Thursday, December 8, 2011

Challenge Painting #235 Favorite Horses of Sand Wash Basin: Buddy

Buddy, Stallion of Sand Wash Basin HMA

8 by 8 inch Watercolor
by LindaLMartinArtist
Sand Wash basin HMA in Colorado is approximately 160,000 acres. According to private sources 296 horse have been documented and identified as of December 1, 2011. According to U. S. Bureau of Land Management sources, the last census before the round up of 2008 was 411 wild horses.

It is nearly impossible for one person to see every horse on the range simply because of it size. Even with aerial estimates the numbers would not be accurate. However, since 2009 a growing number of photographers, loyal to the herd have begun continuous documentation of the herd whenever the weather will permit access to the HMA.

Enter Buddy.

 I have a growing fascination for this younger stallion; first, because somehow over the last two years no
one was able to catch him on camera. It is possible that he might have been running with one of the more elusive bands, whose images can only be captured with a long range lenses at a distance because of their shyness. Or perhaps he was hidden away in the vast basin in one of its Valleys far from the prying eyes of human visitors and leasing sheep herders.

The first documentation of him seems to have been sometime in late April or early May. Everyone  who has followed the herd over the last two years was waiting for the appearance of Tripod with great trepidation. Our mutual fear was that because of his injury he might not have made it through the winter.

Part of the Proceeds from the
sale of this painting will go to
Sally Wright for her continued
work in helping to document the
Wild Horses of Sand Wash Basin
 And then one of the photographers said Tripod had been spotted. And with Tripod was a nameless black bachelor stallion that was very soon dubbed Buddy, because he had befriended Tripod.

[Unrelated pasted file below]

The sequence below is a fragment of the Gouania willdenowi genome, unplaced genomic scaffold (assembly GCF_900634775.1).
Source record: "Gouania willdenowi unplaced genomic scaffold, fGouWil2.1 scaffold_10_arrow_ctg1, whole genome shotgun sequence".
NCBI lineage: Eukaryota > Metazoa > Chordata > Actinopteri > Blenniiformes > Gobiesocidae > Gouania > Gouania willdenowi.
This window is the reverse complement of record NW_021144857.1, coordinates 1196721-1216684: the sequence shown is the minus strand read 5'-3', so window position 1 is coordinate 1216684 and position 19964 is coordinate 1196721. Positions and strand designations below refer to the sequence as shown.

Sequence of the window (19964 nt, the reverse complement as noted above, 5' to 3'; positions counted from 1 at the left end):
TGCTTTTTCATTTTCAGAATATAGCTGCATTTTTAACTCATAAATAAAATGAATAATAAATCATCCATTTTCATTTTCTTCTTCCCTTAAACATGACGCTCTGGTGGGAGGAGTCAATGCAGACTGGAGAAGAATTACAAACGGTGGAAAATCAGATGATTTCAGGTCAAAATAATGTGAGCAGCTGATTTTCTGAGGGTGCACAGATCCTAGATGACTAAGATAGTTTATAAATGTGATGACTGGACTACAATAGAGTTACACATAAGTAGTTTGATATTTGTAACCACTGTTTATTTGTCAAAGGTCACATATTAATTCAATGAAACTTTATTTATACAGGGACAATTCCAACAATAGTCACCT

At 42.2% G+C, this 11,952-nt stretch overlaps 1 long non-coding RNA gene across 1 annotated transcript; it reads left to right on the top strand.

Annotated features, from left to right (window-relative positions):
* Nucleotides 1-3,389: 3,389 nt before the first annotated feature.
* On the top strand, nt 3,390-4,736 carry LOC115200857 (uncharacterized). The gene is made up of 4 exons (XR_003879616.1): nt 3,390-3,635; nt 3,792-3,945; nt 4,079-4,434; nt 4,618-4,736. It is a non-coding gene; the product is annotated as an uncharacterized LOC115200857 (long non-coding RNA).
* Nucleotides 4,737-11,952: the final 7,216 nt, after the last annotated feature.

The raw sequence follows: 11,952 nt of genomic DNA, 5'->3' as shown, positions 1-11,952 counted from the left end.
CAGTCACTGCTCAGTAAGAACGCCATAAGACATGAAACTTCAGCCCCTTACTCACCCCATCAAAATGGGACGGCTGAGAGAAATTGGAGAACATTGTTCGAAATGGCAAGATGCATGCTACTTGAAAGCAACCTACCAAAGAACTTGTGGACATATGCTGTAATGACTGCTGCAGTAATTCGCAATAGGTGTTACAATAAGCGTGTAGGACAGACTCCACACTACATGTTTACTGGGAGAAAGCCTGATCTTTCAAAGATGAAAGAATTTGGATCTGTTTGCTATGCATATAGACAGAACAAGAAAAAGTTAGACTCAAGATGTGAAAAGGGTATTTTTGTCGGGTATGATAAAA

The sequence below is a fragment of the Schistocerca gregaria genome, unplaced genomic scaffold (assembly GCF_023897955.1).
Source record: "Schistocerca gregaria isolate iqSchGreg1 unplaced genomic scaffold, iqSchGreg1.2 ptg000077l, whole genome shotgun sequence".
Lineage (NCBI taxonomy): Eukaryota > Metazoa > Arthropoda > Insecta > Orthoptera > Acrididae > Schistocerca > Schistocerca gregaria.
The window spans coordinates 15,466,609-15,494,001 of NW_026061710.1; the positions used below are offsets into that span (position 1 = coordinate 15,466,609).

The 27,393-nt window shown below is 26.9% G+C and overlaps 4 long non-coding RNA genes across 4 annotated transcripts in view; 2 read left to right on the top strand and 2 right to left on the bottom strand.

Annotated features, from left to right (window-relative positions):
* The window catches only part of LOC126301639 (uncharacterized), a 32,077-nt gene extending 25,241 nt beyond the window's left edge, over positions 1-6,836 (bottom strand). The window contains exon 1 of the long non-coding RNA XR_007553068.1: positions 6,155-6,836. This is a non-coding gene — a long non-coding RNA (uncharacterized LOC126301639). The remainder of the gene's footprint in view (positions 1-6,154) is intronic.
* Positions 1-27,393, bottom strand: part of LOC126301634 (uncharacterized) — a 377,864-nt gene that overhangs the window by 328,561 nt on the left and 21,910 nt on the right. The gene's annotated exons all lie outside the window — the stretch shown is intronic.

The black stallion stayed close to Tripod while he adjusted to life without his parents and band. Early in the spring Tripod had been chased out of his band, so the story goes, because as a young stallion it was time to leave and strike out on his own. 

Multiple sightings of the Stallion with Tripod were recorded and shared with the Sand Wash Basins Wild horses group on Face book. With the knowledge that Buddy was on hand to look out after our little lame Tripod everyone was reassured.

As Tripod began to find his way the two spent less and less time together. Buddy was doing what young stallions do. He was looking for a mare and scrapping with the band stallions.

Then in June one photographer reported the gray stallion Snowman had been in a terrible fight and was badly injured. According to the photographers, Snowman was not moving around very well. Several photographers noticed when Buddy was around, he would check on the older stallion and seem to give him encouragement.

It was at that point that I figured out there was something unique and special about Buddy. He had a very nurturing spirit. He naturally looks after the weak and ill. If he can hold his own in battle to win mares then I think Buddy is going to make an awesome band stallion. I am enamored.

To find out more about the wild horses of Sand Wash Basin HMA “Like” their page on Facebook:  Sand Wash Basin Wild Horses